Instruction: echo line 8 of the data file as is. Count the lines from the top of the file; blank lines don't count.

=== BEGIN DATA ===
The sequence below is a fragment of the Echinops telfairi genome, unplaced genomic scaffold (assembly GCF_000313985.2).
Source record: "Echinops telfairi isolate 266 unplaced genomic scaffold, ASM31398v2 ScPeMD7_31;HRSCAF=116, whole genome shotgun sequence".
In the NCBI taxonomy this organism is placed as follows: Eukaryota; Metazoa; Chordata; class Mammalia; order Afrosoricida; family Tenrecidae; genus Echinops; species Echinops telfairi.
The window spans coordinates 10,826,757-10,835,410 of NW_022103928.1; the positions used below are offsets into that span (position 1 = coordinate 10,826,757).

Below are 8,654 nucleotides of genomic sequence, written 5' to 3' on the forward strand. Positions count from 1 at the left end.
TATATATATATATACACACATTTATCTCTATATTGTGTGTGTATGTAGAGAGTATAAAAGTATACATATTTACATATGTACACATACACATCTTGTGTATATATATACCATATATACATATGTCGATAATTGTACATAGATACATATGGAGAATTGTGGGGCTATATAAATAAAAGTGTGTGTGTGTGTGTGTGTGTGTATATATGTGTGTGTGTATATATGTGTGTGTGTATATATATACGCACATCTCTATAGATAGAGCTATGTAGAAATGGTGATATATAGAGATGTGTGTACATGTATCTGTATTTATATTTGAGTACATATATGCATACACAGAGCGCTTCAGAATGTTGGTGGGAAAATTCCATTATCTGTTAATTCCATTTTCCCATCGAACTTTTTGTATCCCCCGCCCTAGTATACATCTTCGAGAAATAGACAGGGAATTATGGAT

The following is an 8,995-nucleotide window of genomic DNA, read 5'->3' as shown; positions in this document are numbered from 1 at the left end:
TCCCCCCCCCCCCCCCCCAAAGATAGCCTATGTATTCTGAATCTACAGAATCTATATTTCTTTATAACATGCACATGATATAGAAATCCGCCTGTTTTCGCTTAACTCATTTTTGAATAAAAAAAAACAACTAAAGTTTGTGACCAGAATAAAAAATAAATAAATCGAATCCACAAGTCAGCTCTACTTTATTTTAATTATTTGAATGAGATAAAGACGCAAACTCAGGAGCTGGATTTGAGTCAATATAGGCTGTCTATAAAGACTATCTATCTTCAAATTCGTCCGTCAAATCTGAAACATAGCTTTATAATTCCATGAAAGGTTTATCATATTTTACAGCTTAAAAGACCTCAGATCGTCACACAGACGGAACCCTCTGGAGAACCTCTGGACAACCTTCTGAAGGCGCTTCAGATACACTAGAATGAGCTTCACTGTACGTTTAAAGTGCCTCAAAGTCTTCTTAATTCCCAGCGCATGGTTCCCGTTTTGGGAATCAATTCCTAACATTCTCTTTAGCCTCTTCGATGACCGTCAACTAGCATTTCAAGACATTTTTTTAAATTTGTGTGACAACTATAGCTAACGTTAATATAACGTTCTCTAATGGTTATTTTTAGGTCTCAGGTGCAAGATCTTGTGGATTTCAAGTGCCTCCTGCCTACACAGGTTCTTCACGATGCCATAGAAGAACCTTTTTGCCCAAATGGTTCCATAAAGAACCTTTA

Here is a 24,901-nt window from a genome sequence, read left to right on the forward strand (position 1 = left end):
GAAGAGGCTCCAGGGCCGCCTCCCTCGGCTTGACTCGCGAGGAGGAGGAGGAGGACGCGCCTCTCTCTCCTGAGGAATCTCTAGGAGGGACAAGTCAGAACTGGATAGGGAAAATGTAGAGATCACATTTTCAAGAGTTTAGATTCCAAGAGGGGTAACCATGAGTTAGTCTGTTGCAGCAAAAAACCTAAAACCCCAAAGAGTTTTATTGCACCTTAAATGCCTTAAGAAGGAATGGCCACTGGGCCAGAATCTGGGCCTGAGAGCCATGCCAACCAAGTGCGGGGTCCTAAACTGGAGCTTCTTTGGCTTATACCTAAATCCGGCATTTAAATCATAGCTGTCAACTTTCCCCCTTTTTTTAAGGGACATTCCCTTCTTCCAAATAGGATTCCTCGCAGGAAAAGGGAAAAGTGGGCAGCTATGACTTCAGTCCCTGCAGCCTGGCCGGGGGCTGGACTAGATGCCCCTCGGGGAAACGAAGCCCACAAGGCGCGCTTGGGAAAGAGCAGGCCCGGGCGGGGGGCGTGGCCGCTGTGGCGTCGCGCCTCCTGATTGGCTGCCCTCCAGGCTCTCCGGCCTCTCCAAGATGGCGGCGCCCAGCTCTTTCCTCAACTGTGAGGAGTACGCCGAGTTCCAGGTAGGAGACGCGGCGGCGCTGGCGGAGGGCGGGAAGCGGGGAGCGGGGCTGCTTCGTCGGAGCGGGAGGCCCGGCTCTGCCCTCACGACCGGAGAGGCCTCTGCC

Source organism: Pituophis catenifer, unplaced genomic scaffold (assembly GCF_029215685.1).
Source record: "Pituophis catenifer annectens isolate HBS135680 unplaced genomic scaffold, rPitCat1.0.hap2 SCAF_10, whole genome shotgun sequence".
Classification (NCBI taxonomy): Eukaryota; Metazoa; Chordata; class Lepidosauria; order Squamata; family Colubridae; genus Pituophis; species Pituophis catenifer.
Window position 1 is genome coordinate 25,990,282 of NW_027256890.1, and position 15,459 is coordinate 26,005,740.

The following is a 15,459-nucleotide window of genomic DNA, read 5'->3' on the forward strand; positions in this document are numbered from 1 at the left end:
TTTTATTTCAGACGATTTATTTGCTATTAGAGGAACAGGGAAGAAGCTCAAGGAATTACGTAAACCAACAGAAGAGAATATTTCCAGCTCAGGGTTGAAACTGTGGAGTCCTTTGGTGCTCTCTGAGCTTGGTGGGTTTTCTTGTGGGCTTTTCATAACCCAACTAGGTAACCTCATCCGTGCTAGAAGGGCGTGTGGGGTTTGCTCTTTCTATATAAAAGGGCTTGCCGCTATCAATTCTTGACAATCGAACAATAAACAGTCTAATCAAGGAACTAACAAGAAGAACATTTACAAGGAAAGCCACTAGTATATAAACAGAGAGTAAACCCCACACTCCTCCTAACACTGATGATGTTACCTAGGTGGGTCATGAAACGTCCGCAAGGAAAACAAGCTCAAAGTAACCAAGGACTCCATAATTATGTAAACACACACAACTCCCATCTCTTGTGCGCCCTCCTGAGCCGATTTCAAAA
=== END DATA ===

TCCCCCCCCCCCCCCCCCAAAGATAGCCTATGTATTCTGAATCTACAGAATCTATATTTCTTTATAACATGCACATGATATAGAAATCCGCCTGTTTTCGCTTAACTCATTTTTGAATAAAAAAAAACAACTAAAGTTTGTGACCAGAATAAAAAATAAATAAATCGAATCCACAAGTCAGCTCTACTTTATTTTAATTATTTGAATGAGATAAAGACGCAAACTCAGGAGCTGGATTTGAGTCAATATAGGCTGTCTATAAAGACTATCTATCTTCAAATTCGTCCGTCAAATCTGAAACATAGCTTTATAATTCCATGAAAGGTTTATCATATTTTACAGCTTAAAAGACCTCAGATCGTCACACAGACGGAACCCTCTGGAGAACCTCTGGACAACCTTCTGAAGGCGCTTCAGATACACTAGAATGAGCTTCACTGTACGTTTAAAGTGCCTCAAAGTCTTCTTAATTCCCAGCGCATGGTTCCCGTTTTGGGAATCAATTCCTAACATTCTCTTTAGCCTCTTCGATGACCGTCAACTAGCATTTCAAGACATTTTTTTAAATTTGTGTGACAACTATAGCTAACGTTAATATAACGTTCTCTAATGGTTATTTTTAGGTCTCAGGTGCAAGATCTTGTGGATTTCAAGTGCCTCCTGCCTACACAGGTTCTTCACGATGCCATAGAAGAACCTTTTTGCCCAAATGGTTCCATAAAGAACCTTTA